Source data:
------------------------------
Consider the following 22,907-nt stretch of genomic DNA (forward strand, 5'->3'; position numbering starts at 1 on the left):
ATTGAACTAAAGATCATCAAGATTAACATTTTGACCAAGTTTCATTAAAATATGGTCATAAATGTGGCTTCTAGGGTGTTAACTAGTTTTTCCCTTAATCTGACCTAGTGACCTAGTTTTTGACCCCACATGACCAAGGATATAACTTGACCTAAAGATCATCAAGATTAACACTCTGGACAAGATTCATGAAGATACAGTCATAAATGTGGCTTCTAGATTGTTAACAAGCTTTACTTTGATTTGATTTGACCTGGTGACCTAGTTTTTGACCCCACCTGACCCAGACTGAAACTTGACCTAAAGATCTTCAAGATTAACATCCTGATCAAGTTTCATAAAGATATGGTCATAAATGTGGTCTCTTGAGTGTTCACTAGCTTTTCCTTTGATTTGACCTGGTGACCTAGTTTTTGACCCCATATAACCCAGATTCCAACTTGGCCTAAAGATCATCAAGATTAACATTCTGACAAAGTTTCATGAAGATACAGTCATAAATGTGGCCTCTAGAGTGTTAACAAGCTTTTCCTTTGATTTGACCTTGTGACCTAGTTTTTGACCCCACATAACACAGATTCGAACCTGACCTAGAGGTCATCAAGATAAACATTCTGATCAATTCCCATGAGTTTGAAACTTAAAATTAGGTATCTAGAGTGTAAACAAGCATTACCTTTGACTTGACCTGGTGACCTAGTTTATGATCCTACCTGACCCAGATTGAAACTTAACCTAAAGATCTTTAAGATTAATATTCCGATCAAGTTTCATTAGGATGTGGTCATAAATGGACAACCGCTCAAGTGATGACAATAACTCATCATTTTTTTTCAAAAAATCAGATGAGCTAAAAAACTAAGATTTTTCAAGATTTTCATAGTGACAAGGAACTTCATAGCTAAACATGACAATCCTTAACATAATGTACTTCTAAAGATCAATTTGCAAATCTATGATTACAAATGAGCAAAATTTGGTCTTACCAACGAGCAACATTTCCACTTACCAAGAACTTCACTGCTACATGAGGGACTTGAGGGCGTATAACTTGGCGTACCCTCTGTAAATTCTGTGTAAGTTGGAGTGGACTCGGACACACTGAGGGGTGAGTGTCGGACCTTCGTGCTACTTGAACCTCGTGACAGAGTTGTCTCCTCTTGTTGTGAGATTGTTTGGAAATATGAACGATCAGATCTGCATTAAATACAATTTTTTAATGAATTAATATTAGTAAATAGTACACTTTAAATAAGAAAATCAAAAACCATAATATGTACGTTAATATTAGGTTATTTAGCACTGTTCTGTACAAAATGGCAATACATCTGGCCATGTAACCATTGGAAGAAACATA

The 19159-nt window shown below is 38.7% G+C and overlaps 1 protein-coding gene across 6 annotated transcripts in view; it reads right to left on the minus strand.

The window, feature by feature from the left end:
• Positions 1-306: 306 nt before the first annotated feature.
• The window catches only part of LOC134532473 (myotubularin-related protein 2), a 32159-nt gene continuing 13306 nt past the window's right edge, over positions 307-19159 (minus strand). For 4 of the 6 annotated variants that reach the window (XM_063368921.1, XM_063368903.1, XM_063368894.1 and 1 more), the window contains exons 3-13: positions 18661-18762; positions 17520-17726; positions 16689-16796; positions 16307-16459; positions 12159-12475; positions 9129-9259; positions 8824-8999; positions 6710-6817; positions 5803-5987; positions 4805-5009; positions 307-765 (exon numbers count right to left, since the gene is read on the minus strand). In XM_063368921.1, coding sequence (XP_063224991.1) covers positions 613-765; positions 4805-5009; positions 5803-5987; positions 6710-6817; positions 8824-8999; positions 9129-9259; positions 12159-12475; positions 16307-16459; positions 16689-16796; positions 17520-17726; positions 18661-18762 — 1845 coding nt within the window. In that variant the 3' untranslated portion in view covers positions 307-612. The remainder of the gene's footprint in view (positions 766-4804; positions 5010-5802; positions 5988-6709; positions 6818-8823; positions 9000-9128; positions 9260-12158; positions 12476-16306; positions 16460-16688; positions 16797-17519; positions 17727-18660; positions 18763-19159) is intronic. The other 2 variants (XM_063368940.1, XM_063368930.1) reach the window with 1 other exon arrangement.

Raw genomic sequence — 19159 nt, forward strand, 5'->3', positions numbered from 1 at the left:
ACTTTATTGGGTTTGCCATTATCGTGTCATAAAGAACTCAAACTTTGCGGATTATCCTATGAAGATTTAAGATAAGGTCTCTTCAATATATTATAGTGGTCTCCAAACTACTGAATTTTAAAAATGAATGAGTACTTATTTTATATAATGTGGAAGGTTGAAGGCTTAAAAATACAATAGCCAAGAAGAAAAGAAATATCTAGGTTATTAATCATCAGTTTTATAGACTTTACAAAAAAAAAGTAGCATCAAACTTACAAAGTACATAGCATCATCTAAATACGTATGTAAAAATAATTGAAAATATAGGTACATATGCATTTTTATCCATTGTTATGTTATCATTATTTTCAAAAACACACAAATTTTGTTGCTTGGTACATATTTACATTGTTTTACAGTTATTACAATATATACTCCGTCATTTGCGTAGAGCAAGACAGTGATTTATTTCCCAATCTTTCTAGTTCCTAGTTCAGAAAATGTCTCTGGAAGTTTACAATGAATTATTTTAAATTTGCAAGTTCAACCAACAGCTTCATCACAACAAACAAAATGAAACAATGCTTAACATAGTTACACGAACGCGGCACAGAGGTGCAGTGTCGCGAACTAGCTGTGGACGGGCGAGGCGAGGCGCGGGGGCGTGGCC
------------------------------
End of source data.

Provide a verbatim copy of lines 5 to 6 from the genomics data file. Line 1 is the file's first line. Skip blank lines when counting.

• Positions 1-306: 306 nt before the first annotated feature.
• The window catches only part of LOC134532473 (myotubularin-related protein 2), a 32159-nt gene continuing 13306 nt past the window's right edge, over positions 307-19159 (minus strand). For 4 of the 6 annotated variants that reach the window (XM_063368921.1, XM_063368903.1, XM_063368894.1 and 1 more), the window contains exons 3-13: positions 18661-18762; positions 17520-17726; positions 16689-16796; positions 16307-16459; positions 12159-12475; positions 9129-9259; positions 8824-8999; positions 6710-6817; positions 5803-5987; positions 4805-5009; positions 307-765 (exon numbers count right to left, since the gene is read on the minus strand). In XM_063368921.1, coding sequence (XP_063224991.1) covers positions 613-765; positions 4805-5009; positions 5803-5987; positions 6710-6817; positions 8824-8999; positions 9129-9259; positions 12159-12475; positions 16307-16459; positions 16689-16796; positions 17520-17726; positions 18661-18762 — 1845 coding nt within the window. In that variant the 3' untranslated portion in view covers positions 307-612. The remainder of the gene's footprint in view (positions 766-4804; positions 5010-5802; positions 5988-6709; positions 6818-8823; positions 9000-9128; positions 9260-12158; positions 12476-16306; positions 16460-16688; positions 16797-17519; positions 17727-18660; positions 18763-19159) is intronic. The other 2 variants (XM_063368940.1, XM_063368930.1) reach the window with 1 other exon arrangement.